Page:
A Biologist's Perspective
In this video originally featured in March of 2012, Dr. David Finch, a biologist at New York University, discusses his thoughts on both Creationism and the effects of "new atheists" like Richard Dawkins.
At BioLogos, we believe that a serious and faithful reading of Scripture doesn’t call for a recent origin to the earth, and we are persuaded that God has shown us through the natural world he created that his creative work began much earlier.
It should be noted that indeterminacy does not imply that God does not have foreknowledge of future events. Christians ought not to be uncomfortable with the idea of God interacting with his creation through chance.
In our sixth BioLogos videocast, we take a look at the age of the Earth. We explain four methods scientists have used to determine that age: tree ring, lake varve, radiometric, and seafloor spread dating, and also offer some theological insight on how an old earth can fit with the first chapters of Genesis.
This BioLogos videocast addresses the idea of randomness as a part of natural selection, and whether it challenges the possibility of God using the evolutionary process as a means of creation.
In today’s video, Dr. Rick Colling states that evolution is not merely the imposition of death and destruction and survival of the fittest. Rather, it is about second chances.
In today's video, Oxford physicist Ard Louis discusses the famous debate between renowned evolutionary biologists Stephen Jay Gould and Simon Conway Morris over the idea of evolutionary convergence.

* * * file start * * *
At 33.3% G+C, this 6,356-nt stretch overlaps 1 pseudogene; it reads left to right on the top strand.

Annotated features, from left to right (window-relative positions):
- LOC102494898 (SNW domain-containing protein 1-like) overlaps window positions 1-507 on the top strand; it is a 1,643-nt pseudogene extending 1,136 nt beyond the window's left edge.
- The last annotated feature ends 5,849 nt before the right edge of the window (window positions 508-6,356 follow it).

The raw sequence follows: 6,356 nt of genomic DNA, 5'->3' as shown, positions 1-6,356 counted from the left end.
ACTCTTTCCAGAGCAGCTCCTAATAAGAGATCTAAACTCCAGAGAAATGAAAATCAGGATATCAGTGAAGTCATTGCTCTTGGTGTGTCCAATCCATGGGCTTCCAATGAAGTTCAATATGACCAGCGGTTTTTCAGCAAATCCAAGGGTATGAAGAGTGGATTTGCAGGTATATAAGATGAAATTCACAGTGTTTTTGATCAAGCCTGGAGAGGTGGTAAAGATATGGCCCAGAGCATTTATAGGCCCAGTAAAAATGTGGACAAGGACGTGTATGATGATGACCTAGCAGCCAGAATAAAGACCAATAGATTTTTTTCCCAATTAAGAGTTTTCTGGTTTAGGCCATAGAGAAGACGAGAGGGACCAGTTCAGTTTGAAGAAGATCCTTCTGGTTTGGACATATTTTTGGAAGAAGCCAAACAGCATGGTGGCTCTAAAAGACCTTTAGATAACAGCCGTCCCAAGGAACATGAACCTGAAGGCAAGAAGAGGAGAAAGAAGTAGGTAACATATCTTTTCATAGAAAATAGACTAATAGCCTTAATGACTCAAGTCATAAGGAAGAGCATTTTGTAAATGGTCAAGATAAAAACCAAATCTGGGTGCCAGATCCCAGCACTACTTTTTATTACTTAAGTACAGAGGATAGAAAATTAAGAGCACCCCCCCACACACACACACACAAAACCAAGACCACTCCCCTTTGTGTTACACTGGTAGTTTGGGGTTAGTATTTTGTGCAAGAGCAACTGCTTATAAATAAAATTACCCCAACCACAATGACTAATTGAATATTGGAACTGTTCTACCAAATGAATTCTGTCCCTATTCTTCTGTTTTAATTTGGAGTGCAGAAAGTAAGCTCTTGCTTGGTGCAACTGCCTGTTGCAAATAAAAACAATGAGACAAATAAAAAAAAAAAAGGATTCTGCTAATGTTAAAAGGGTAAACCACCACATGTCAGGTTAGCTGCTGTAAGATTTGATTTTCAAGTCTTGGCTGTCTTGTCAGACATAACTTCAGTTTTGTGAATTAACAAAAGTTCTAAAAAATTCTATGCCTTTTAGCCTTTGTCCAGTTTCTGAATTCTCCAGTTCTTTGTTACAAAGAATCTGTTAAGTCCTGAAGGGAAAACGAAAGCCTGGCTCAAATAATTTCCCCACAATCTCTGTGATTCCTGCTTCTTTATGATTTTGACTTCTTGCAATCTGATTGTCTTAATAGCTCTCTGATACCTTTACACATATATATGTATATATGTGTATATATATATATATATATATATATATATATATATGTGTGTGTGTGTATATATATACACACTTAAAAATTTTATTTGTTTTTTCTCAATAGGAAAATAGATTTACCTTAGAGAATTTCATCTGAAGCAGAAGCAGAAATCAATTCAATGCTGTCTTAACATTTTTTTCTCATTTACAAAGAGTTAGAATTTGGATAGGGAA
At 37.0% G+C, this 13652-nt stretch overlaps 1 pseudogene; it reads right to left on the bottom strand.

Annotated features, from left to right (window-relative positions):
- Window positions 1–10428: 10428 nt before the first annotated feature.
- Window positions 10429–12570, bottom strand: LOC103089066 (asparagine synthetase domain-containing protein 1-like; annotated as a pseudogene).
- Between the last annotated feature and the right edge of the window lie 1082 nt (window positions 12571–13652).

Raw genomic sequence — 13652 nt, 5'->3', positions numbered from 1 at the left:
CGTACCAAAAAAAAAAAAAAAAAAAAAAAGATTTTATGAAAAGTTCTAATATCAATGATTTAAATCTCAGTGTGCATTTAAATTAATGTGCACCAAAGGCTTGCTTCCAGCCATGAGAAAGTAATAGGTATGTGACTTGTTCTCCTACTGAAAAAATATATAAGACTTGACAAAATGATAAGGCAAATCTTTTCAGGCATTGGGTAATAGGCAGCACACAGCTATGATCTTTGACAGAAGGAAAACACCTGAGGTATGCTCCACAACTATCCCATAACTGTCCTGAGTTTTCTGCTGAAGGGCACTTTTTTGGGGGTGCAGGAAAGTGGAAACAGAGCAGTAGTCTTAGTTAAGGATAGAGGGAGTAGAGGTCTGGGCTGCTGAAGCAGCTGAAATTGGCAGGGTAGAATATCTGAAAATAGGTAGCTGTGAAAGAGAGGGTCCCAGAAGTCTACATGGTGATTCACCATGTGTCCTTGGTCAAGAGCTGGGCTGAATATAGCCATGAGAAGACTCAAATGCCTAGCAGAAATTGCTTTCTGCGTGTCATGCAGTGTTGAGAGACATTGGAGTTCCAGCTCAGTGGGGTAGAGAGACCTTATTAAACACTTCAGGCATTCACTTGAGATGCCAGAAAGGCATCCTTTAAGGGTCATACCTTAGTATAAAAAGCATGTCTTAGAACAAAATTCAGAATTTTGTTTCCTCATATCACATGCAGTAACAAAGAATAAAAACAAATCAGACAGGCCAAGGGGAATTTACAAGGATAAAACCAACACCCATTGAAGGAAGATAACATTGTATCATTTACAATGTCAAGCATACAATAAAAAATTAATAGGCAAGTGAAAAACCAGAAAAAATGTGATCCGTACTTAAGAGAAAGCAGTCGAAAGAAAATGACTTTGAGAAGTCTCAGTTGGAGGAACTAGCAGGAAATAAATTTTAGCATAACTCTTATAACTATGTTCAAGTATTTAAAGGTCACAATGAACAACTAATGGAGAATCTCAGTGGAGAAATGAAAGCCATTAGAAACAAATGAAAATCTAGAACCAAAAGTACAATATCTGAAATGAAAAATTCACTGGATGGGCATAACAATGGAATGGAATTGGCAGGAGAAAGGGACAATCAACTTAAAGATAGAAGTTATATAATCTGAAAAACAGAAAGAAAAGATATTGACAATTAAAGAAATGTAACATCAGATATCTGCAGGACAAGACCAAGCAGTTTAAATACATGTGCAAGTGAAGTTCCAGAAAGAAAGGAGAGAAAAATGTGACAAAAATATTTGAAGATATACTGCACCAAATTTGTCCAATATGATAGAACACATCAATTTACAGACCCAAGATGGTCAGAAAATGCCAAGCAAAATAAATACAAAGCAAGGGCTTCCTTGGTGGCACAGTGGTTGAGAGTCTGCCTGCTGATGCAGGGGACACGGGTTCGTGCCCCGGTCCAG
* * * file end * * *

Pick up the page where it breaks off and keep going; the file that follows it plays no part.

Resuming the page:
In this video, Brian McLaren discusses the idea of surrogate arguments, in which a debate over one thing is really a means for arguing something completely different. According to McClaren, the argument over the age of the earth is one such argument.
For many, the importance of apparent randomness in evolution can be a major stumbling block when considering whether God could have created through an evolutionary process.
In our first Distinctions video -- featuring biologists Sean Carroll and Kerry Fulcher, Smithsonian Human Origins Program director Rick Potts, and Old Testament scholar John Walton -- we look at the concept of randomness.
Scientists become fairly comfortable with a certain level of uncertainty within scientific data, notes Kathryn Applegate, but that is not the case for most people, especially where faith is concerned
This article provides an overview of genomics evidence for common ancestry and hominid population sizes, and briefly discusses the implications of these lines of evidence for scientific concordist approaches to the Genesis narratives.